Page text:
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Adobe launches server software

The graphics software leader expands into the server market with the release of AlterCast, which manages the presentation and manipulation of images throughout a business.

Graphics software leader Adobe Systems begins its bid to expand into the server market with the release Monday of AlterCast, software that manages the presentation and manipulation of images throughout a business.

AlterCast, which is now on sale after several months of testing by a few customers, marks a significant change for both Adobe and the nascent market for image management software.

Other software makers are already targeting other corporate imaging needs. Oracle has expanded its database software to allow easier cataloging of multiple file formats, including digital images. Hewlett-Packard is touting a unified approach to digital imaging that includes selling everything from digital cameras to the servers that store images.

AlterCast is the first release from the company's new Server Products Group, which will focus on applications meant to reside on servers, the heavy-duty computers that handle demanding corporate tasks such as serving up Web pages and managing e-mail.

AlterCast is meant to work with existing content management programs and other corporate software to help businesses more easily handle and alter images used for Web pages and printed documents, said Adobe product manager Allister Lundberg.

If a company decides to change its official font, for example, AlterCast allows a developer to implement the change with a few commands rather than having to go in and alter the code for every image file using the old font.

AlterCast can also automatically produce multiple versions of the same image. A shopping site that needs multiple versions of a product shot for index and product pages, for example, can create them by using a few rules instead of requiring a graphic designer to laboriously recode copies of the same image.

The upshot, according to Adobe, is that highly paid graphics designers can focus on creating images, instead of hashing out software code. "It frees up graphics artists to have more time to do creative work," Lundberg said.

Rob Perry, an analyst with The Yankee Group, said the market for image management software is in its infancy now, with only a few relatively obscure companies such as TruSpectra offering similar products.

Adobe's name and AlterCast's ability to work with tools from Photoshop and Illustrator--Adobe's market-leading desktop graphics programs--will give the company a sizable edge, Perry said.

"Adobe will be a key player because they already have a name and brand around the rest of the imaging market," he said. Photoshop and Illustrator "are the standards right now, so this is good leverage for them."

Adobe's biggest challenge is likely to be convincing corporate decision-makers that they need to invest in a new category of software. But if Adobe targets the right type of customers--catalog retailers and content companies publishing in multiple formats, for example--and reaches the right people, the company should be able to sell the software as a major time-saver and cost-saver, Perry said.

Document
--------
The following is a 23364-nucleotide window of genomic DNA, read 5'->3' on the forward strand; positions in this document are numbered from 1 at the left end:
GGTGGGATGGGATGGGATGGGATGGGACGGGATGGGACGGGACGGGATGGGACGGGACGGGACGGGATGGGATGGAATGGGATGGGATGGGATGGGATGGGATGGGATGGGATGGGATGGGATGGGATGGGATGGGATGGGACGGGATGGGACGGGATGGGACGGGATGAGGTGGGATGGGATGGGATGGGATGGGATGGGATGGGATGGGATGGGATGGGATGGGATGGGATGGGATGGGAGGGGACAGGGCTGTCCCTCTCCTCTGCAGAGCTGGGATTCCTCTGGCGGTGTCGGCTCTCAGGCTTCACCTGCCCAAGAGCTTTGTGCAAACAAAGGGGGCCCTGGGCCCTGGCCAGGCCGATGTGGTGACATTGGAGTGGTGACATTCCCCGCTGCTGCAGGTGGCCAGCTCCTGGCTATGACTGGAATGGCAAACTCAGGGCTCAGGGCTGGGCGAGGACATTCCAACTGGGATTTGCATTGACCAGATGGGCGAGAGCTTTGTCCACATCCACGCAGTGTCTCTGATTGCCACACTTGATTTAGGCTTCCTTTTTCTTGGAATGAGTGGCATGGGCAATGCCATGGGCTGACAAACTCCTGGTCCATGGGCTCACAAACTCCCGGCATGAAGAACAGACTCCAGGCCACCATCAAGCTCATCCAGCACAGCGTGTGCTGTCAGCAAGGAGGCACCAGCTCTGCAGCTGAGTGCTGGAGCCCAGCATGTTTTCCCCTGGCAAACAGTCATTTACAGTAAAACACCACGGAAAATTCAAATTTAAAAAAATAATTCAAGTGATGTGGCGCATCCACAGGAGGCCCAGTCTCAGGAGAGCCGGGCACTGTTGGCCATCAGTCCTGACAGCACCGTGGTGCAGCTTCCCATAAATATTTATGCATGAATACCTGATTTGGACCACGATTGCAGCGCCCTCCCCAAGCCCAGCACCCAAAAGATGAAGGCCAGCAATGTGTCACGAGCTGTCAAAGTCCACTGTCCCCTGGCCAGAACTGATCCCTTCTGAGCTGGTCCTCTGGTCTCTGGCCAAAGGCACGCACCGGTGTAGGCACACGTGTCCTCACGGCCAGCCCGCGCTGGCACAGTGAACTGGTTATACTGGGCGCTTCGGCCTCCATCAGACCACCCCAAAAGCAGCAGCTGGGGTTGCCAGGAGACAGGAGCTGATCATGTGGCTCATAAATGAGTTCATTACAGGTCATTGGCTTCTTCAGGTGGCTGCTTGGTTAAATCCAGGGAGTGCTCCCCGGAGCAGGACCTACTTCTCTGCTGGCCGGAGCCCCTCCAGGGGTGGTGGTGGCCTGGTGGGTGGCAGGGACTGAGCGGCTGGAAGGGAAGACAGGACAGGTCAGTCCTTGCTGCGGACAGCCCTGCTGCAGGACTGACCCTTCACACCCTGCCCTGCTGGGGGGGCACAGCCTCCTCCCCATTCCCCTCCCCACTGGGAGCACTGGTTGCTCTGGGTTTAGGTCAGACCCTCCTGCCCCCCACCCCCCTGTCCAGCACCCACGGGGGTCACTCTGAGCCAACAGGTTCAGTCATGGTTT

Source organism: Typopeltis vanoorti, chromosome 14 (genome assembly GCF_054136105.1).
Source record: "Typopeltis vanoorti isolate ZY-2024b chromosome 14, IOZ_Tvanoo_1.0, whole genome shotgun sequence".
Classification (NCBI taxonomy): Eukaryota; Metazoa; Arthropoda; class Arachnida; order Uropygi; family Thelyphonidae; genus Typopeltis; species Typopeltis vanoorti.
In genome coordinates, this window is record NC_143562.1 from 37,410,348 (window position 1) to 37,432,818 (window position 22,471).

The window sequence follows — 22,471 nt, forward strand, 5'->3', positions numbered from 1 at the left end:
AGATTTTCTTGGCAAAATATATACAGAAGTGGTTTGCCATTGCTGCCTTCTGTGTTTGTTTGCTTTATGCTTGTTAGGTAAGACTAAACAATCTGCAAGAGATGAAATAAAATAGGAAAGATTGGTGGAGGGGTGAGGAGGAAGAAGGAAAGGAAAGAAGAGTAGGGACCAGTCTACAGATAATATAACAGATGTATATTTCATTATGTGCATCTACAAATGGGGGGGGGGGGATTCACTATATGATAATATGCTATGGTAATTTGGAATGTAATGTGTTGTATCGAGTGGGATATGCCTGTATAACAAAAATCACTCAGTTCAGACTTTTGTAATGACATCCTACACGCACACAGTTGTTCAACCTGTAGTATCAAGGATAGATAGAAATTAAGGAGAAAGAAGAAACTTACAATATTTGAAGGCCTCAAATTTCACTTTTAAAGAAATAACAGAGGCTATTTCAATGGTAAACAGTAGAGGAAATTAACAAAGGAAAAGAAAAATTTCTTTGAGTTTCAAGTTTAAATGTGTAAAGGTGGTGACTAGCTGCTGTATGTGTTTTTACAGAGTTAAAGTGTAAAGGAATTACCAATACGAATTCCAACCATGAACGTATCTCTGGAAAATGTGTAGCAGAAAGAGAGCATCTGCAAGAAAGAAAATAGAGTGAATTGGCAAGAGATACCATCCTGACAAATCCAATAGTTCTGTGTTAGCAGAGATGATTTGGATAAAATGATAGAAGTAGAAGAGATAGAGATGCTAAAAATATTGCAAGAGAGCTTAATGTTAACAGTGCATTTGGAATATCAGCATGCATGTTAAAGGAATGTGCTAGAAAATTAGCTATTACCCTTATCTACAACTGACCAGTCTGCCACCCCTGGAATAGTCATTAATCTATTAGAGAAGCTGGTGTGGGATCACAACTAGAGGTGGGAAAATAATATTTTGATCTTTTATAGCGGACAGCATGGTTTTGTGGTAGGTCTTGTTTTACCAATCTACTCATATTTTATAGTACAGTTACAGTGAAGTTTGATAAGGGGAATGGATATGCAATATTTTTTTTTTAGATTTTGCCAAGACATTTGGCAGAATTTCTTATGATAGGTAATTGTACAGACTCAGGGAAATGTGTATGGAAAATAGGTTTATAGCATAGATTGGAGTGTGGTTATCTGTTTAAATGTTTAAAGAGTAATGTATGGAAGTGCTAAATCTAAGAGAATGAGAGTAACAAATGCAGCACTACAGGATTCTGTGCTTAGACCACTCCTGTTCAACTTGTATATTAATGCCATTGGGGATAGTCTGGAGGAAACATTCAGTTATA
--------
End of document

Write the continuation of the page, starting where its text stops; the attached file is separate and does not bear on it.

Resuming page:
"When you get to the person who's responsible for managing the multiple renditions of images and who has to do five different versions of every photo, they'll understand this," he said. "If you're in a place that's graphics-intensive and they have a reason why they need multiple versions of things, there's a great (return on investment) argument."

Adobe is also counting on partnerships with other software makers working in the already established field of content management software, which performs similar functions with text resources. Adobe has announced partnerships with Interwoven and Documentum to blend AlterCast with their content management products.

Adobe is working with hardware makers to sell servers pre-loaded with AlterCast, which in most cases will require its own server, Lundberg said. "We recommend that it runs on a separate server because it can be very computationally intensive," he said.

Other AlterCast features include

• Automatic creation of multiple images tailored for display of different devices such as cell phones and handheld computers.

• The ability to dynamically update graphically sophisticated charts created in Illustrator and other programs.

• Integration with standard databases such as SQL and Oracle and application servers such as IBM WebSphere. Support for Java, Perl, Visual Basic and other languages allows developers to create custom interfaces and tools that work with existing resources. "We've designed the product so that programmers don't need to learn a new language to make it work," Lundberg said.

• Automatic conversion of images to file formats optimized for printing, Web display, or other functions.

Like most server software, AlterCast prices will be based on the number of processors the software runs on, starting at $7,500 for a system with a single CPU.